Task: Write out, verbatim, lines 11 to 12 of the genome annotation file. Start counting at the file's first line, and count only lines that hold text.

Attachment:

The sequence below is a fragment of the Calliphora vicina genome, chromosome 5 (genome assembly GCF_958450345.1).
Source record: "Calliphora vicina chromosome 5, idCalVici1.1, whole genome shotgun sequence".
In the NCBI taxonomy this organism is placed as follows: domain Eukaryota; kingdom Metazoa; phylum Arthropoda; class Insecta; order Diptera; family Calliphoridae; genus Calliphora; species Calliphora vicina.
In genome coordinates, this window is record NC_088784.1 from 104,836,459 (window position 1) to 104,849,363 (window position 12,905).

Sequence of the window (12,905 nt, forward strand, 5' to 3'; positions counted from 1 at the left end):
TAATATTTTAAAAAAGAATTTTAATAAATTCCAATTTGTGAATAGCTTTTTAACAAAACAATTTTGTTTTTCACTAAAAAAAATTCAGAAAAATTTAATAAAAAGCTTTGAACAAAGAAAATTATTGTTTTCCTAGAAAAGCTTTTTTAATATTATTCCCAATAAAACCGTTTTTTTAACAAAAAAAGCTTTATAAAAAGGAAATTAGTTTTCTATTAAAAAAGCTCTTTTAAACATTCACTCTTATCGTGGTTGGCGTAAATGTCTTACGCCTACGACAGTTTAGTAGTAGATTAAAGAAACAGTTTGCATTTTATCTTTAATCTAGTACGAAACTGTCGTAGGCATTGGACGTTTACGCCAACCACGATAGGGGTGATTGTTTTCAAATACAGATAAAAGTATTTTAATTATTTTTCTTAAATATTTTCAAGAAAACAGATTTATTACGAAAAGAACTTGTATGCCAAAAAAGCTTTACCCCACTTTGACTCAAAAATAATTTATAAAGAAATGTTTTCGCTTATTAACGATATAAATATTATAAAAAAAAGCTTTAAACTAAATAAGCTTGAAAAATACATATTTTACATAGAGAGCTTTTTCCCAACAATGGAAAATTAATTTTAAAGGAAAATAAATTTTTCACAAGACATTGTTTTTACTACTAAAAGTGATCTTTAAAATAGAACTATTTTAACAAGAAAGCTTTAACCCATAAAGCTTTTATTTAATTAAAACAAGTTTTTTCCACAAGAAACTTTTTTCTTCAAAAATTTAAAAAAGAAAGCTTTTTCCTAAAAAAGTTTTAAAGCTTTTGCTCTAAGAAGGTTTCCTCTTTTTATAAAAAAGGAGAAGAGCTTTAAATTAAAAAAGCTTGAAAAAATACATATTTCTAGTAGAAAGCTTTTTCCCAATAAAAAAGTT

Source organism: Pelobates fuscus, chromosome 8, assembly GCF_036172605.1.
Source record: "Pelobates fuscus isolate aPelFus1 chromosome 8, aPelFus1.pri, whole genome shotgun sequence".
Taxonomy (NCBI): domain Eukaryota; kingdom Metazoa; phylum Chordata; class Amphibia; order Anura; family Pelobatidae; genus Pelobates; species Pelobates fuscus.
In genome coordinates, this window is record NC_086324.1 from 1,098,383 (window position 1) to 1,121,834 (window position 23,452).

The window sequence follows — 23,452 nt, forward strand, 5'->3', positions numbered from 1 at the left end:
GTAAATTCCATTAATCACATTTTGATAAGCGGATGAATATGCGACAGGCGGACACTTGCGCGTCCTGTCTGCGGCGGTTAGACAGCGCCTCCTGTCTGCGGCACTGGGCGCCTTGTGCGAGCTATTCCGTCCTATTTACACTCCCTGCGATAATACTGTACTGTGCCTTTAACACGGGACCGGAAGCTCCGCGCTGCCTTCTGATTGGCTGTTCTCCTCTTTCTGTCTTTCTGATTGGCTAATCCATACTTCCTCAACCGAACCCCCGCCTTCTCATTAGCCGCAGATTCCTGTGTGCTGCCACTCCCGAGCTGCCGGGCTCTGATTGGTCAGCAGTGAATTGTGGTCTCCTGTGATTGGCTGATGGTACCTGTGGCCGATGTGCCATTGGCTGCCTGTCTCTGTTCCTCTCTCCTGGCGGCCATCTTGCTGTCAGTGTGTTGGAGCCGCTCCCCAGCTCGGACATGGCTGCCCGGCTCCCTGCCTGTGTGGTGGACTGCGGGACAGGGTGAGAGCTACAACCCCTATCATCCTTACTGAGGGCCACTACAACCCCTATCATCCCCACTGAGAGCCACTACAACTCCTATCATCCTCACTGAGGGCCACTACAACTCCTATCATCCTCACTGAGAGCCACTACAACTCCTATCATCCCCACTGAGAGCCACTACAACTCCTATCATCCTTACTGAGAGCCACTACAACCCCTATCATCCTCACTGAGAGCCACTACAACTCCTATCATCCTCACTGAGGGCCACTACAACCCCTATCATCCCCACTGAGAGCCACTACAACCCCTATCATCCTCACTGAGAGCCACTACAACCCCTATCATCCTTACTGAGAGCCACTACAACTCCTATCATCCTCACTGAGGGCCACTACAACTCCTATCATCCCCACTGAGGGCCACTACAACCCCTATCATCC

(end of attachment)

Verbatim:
The window sequence follows — 23,452 nt, forward strand, 5'->3', positions numbered from 1 at the left end:
GTAAATTCCATTAATCACATTTTGATAAGCGGATGAATATGCGACAGGCGGACACTTGCGCGTCCTGTCTGCGGCGGTTAGACAGCGCCTCCTGTCTGCGGCACTGGGCGCCTTGTGCGAGCTATTCCGTCCTATTTACACTCCCTGCGATAATACTGTACTGTGCCTTTAACACGGGACCGGAAGCTCCGCGCTGCCTTCTGATTGGCTGTTCTCCTCTTTCTGTCTTTCTGATTGGCTAATCCATACTTCCTCAACCGAACCCCCGCCTTCTCATTAGCCGCAGATTCCTGTGTGCTGCCACTCCCGAGCTGCCGGGCTCTGATTGGTCAGCAGTGAATTGTGGTCTCCTGTGATTGGCTGATGGTACCTGTGGCCGATGTGCCATTGGCTGCCTGTCTCTGTTCCTCTCTCCTGGCGGCCATCTTGCTGTCAGTGTGTTGGAGCCGCTCCCCAGCTCGGACATGGCTGCCCGGCTCCCTGCCTGTGTGGTGGACTGCGGGACAGGGTGAGAGCTACAACCCCTATCATCCTTACTGAGGGCCACTACAACCCCTATCATCCCCACTGAGAGCCACTACAACTCCTATCATCCTCACTGAGGGCCACTACAACTCCTATCATCCTCACTGAGAGCCACTACAACTCCTATCATCCCCACTGAGAGCCACTACAACTCCTATCATCCTTACTGAGAGCCACTACAACCCCTATCATCCTCACTGAGAGCCACTACAACTCCTATCATCCTCACTGAGGGCCACTACAACCCCTATCATCCCCACTGAGAGCCACTACAACCCCTATCATCCTCACTGAGAGCCACTACAACCCCTATCATCCTTACTGAGAGCCACTACAACTCCTATCATCCTCACTGAGGGCCACTACAACTCCTATCATCCCCACTGAGGGCCACTACAACCCCTATCATCC